In interviews, ex-inmates from camps in Shan State's Naung Cho Township and Sagaing Region's Kalay Township consistently described being forced to pay bribes to avoid abuse and hard labor.
Kaung Hmu Labor Camp is one of five camps in the mountains around Naung Cho, at an altitude of around 1,000 meters (3,300 feet) where the nights are cold and the days are hot.
Around 200 men are held in Kaung Hmu and work six days a week on the camp's 140-acre (57-hectare) sugarcane plantation, or in private sugarcane and cornfields and rice paddies that dot the green, fertile valleys.
Zeyar Lin, 25, arrived at Kaung Hmu in early 2015. He was a former policeman from Bago Region who was serving a two-year sentence for fighting with his superintendent.
On his way to the camp, wardens put iron shackles on his ankles, he said. Once there, regular beatings and a crushing workload quickly took their toll.
"I was accused of being slow at work, so my back was beaten, my buttocks were beaten - at least 30 strokes every day," he said.
After a month, he had his mother pay around $500 to the deputy chief jailer to stop the beatings. He was then assigned to boil water and prepare tea or coffee for prison officials, a task he performed until his release.
"WE WERE ALL SLAVES"
Zeyar Lin said the poorest prisoners had no such option, and some resorted to offering sex or other services to wealthy convicts or the stick-holders to seek protection.
"You will bribe to get a better task, you will sacrifice your body, or you will toil as an animal," he said. "You had no other options - we were all slaves."
Khin Maung Myint, the former chief jailer, said the prison labor system encouraged abuse and corruption because it gave authorities full power to assign tasks and enforce corporal punishment.
"You can bribe officials for what kind of iron shackles you want to be put on: lighter ones or heavier ones," he said. "Or you have to bribe more if you want to have the shackles taken off. Some who can't afford it will have to wear them until they are released."
According to prison rules, an inmate cannot be kept shackled longer than two months after arriving at a camp.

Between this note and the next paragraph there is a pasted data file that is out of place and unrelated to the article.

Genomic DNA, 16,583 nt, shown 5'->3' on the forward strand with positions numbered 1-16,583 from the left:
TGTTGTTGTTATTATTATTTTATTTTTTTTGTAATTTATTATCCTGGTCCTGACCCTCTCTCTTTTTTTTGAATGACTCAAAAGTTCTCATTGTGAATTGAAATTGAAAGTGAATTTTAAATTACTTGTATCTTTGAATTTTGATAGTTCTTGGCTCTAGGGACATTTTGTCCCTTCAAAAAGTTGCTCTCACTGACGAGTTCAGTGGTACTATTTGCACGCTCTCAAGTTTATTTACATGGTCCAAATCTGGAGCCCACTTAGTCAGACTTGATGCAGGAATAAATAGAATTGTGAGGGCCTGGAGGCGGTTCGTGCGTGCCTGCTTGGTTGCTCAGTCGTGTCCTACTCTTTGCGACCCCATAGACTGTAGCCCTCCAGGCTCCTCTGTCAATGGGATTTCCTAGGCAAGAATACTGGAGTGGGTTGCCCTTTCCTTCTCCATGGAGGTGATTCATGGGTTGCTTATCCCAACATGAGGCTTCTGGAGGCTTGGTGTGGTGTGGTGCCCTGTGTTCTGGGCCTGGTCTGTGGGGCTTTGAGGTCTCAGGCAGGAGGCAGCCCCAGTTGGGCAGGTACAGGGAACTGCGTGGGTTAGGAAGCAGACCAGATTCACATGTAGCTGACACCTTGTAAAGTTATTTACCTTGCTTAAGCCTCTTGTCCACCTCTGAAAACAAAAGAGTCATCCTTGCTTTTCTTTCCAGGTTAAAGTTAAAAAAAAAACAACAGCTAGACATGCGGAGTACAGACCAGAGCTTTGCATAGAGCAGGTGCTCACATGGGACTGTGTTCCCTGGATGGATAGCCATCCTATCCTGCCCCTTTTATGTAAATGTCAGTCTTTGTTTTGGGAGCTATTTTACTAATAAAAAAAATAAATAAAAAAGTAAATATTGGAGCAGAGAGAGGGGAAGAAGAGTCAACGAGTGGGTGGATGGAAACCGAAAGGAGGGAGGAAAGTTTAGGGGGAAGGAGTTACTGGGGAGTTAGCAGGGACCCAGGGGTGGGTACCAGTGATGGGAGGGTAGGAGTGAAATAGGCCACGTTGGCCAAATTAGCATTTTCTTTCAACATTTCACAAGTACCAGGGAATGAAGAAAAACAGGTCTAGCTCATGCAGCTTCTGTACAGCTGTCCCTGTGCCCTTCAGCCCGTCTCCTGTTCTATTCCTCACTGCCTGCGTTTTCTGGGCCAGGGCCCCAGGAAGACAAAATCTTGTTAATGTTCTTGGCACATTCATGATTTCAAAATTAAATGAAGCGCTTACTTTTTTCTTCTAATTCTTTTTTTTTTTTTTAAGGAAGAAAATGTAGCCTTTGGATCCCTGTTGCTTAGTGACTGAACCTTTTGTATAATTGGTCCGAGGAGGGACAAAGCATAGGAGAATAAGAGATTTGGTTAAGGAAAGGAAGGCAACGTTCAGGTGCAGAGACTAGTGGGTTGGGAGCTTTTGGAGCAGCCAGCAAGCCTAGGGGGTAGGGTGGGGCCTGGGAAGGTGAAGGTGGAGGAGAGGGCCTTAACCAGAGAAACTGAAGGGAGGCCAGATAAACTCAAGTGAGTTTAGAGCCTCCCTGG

Aung Soe, 51, served 17 years in Myanmar's prisons and was released from Hokho Labor Camp in Naung Cho in 2014.
"The reason prisoners are beaten is to make everyone fear the prison staff. When prisoners lose all hope, they will bribe officials," he said, adding that those who pay $1,000 might become clerks while $700 is enough to become a stick-holder.
During a brief visit to a camp in Naung Cho, Myanmar Now exchanged a few sentences with a prisoner convicted for murder. The man, 37, was deeply tanned from daily toil in the fields, which he said he had done for the past year-and-a-half.
"I was beaten just yesterday," he said, pointing at scars on his legs. "If I could get 300,000 kyats ($250), I could buy the position of water-boiler (to escape labor), but none of my family members have ever visited me."
He added: "You can clear the weeds for one acre, then the next day you are asked to do two acres. I can't stand it anymore. I try to control myself so I don't I fight back."
Current and former prison officials say the practice of raising revenues from private companies comes from a Correctional Department directive stating that camps must generate enough funds to cover their running costs.
Rock quarries supply construction firms with thousands of tonnes of gravel per day. Agricultural camps sell the produce from state-owned plantations and hire out convicts to private plantations and local farms, officials and former inmates said.
Any deals putting prisoners at the disposal of companies would violate the 1930 International Labor Organisation (ILO) Forced Labor Convention, which Myanmar ratified in 1955.
The convention says convicted prisoners can only work if "the said work or service is carried out under the supervision and control of a public authority, and the person is not hired to or placed at the disposal of private individuals, companies or associations".